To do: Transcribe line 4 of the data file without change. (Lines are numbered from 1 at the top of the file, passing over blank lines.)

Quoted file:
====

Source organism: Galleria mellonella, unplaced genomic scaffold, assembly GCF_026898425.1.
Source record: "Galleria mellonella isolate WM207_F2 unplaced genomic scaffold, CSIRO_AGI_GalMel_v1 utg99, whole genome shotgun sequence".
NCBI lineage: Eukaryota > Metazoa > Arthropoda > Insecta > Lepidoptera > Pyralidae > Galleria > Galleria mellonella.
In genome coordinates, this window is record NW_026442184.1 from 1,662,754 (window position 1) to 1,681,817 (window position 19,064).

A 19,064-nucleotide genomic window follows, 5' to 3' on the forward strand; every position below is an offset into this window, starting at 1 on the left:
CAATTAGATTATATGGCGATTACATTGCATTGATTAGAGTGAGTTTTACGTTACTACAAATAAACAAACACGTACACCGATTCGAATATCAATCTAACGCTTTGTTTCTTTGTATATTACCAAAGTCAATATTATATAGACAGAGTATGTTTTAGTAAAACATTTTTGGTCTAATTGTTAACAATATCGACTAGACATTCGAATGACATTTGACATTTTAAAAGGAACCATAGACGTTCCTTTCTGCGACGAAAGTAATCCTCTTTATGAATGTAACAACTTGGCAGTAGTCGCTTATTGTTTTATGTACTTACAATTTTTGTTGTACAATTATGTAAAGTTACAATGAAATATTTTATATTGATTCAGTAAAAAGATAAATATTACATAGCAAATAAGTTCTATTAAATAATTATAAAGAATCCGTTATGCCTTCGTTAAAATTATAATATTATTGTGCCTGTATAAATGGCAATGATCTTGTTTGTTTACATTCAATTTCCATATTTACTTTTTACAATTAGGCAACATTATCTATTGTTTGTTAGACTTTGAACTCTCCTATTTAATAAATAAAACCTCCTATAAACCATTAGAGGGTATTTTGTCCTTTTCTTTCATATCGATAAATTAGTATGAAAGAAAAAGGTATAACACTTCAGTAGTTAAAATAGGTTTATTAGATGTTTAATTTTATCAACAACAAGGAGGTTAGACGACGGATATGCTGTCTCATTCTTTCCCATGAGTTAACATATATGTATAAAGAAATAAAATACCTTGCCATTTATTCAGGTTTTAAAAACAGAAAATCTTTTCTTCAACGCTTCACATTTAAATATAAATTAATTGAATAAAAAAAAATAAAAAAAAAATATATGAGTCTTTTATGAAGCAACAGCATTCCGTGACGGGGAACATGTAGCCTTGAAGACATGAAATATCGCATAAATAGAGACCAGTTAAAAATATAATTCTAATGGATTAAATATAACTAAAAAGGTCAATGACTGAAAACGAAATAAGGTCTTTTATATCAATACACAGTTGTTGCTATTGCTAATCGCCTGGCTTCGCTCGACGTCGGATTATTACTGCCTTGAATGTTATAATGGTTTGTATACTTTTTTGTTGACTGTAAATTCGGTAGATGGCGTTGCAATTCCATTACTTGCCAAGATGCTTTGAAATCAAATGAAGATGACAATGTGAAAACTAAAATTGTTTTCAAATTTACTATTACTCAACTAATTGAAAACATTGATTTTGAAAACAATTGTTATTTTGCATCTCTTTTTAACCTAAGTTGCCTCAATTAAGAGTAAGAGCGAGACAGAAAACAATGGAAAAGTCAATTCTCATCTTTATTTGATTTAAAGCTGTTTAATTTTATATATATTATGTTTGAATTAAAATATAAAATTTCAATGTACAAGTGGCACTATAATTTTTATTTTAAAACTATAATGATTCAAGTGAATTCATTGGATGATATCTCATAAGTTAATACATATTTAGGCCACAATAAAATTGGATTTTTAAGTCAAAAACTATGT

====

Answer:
In genome coordinates, this window is record NW_026442184.1 from 1,662,754 (window position 1) to 1,681,817 (window position 19,064).